No one reads comments. Not on YouTube, not on the Huffington Post. Comments allow the commenter to feel good about himself, seeing his name on screen, but the end effect is essentially meaningless. As for the quantity of comments…ask yourself, have you ever commented? Only those without power and too much time on their hands comment online.
We’re inured to the new. So we’re always looking for social networks. Furthermore, social networks might not be the next big thing. We assume we can connect with everybody, who will provide the next step?
Interface counts. MySpace was killed because of its lousy one and Twitter still hasn’t come up with a reasonable one understandable by many.
We’ve got social media fatigue. People have seen the movie, they don’t need the new site, they don’t need to waste more time. Yes, teenagers with too much time on their hands living in the hothouse of school will search for the new, but… It’s just like there are people hunting the new in music, yet most people are satisfied letting others do the legwork, only paying attention when something reaches critical mass.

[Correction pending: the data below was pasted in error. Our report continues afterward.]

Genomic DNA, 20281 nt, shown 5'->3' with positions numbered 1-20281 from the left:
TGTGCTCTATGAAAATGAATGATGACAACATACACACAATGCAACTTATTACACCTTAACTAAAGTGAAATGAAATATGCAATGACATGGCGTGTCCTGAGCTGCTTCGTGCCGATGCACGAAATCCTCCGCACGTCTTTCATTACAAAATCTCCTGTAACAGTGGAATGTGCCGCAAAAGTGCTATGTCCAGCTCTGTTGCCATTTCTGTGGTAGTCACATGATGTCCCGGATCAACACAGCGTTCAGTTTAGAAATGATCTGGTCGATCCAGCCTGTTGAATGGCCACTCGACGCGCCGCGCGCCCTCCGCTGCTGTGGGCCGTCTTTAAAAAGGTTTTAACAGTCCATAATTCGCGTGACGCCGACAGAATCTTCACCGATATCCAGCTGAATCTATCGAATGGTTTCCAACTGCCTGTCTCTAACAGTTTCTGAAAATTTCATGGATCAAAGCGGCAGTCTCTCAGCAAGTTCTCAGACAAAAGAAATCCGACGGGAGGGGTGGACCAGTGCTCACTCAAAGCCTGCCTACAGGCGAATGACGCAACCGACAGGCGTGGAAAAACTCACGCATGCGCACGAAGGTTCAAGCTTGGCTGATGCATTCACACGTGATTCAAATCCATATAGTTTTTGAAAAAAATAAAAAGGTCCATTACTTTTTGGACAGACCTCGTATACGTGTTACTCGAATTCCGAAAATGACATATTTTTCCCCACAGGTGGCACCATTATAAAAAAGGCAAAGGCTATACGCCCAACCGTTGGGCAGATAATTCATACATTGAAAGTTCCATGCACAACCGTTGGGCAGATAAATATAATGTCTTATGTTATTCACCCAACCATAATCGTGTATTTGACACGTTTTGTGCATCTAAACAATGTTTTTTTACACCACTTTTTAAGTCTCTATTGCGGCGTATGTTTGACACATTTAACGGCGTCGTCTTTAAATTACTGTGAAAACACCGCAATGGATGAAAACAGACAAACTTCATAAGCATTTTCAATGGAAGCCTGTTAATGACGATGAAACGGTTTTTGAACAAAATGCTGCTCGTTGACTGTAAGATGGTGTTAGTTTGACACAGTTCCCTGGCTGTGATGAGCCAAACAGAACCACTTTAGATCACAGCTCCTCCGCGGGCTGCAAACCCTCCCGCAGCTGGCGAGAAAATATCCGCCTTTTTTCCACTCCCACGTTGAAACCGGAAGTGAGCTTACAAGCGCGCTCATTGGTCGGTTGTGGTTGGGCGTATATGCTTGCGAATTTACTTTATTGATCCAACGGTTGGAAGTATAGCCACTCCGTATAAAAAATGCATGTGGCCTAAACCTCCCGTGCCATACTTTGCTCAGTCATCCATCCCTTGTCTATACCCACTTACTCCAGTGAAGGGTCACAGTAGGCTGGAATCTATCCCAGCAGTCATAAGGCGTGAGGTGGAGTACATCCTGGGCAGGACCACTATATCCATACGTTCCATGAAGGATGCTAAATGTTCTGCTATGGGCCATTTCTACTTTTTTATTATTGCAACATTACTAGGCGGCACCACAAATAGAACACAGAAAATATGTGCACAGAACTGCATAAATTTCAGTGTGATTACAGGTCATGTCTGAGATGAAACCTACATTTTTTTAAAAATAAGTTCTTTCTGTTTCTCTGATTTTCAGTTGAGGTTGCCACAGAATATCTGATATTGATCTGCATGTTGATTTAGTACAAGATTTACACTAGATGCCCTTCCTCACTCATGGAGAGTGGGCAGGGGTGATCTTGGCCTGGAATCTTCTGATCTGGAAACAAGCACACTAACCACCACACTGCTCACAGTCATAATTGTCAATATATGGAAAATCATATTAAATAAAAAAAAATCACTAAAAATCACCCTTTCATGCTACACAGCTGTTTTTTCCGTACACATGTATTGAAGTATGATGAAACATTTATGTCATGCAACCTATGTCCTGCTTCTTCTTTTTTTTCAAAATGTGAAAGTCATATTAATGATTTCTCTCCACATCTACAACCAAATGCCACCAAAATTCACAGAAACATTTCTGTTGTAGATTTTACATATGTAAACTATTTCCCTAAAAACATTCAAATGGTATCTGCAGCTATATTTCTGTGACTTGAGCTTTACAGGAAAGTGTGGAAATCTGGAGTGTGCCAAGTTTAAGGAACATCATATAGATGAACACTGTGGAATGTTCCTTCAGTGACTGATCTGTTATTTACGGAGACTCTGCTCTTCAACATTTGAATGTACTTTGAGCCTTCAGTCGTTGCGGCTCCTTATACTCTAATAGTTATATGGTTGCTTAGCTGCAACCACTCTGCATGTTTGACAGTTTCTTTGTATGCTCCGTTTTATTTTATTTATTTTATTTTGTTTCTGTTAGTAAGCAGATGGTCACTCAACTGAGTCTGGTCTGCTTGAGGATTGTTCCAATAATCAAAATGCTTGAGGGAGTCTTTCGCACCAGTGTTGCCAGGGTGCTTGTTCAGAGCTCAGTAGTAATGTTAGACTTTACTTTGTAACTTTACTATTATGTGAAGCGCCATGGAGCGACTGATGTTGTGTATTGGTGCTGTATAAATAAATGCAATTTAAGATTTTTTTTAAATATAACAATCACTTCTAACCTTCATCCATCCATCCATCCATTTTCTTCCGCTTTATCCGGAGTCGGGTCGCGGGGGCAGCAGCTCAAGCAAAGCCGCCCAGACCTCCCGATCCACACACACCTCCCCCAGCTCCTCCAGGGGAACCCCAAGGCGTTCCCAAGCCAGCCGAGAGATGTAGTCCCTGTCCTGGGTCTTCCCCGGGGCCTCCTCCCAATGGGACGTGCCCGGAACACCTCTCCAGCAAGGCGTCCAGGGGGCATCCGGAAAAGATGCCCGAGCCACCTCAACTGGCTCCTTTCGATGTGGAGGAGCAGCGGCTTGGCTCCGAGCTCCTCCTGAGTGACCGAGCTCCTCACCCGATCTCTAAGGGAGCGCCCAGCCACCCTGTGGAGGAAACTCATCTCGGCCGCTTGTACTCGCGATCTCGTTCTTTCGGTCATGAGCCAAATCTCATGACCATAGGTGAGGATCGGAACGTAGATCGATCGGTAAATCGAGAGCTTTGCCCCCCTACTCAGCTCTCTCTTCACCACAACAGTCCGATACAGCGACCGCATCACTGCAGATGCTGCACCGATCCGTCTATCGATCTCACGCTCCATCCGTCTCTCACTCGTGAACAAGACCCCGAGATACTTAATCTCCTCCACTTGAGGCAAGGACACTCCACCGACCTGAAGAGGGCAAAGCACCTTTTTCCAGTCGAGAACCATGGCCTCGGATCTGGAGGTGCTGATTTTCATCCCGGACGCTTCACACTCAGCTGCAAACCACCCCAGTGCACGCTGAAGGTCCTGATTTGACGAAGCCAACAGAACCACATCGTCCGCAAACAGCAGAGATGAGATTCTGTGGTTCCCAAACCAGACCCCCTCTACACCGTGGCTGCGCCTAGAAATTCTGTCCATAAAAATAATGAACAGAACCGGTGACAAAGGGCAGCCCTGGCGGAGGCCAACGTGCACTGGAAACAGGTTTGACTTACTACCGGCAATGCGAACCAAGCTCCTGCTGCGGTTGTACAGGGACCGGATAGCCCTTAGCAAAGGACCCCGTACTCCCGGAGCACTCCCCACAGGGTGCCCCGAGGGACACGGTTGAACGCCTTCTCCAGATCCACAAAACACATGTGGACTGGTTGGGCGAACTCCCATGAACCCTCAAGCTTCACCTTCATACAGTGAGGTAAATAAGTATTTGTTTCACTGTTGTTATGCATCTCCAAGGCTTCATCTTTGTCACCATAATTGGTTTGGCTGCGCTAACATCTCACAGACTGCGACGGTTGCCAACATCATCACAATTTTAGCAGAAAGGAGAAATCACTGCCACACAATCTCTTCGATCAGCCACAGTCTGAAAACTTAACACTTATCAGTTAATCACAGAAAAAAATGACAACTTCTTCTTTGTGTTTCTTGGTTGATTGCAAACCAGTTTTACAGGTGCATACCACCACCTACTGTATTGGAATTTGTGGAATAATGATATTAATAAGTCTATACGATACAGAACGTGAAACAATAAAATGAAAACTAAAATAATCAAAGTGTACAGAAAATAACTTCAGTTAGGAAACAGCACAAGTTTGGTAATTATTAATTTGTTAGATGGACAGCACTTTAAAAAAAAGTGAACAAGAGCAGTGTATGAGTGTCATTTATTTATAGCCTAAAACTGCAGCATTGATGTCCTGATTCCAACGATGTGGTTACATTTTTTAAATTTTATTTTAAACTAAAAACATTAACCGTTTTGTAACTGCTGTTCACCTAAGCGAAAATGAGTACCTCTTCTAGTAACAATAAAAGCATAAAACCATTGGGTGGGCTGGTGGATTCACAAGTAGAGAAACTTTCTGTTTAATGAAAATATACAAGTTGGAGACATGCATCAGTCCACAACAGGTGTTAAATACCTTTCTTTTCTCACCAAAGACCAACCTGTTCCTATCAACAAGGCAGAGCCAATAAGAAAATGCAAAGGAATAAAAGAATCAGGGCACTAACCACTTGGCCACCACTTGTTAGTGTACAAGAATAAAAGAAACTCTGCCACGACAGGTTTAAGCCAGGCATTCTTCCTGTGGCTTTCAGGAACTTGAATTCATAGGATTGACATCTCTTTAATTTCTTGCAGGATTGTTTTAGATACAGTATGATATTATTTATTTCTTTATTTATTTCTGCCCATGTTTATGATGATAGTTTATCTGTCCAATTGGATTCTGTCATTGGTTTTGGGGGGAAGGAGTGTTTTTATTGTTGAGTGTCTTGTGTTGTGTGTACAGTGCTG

Just because Mark Zuckerberg created Facebook that does not make him an expert on anything other than Facebook.
Social media is now a feature, like a spell-checker. Once upon a time, spell-check was a separate program you paid extra for, then it was integrated into Microsoft Office and other word processing programs.
Social media is here to stay. But not on multiple platforms. There will be a consolidation, a migration to a very few, which just might be integrated into other, larger businesses.
The thrill is gone. We know we can connect, but can you affect our regular human everyday lives? That’s where the frontier is, making us feel better about ourselves and our existence when we’re not tethered to the computer, tablet or phone.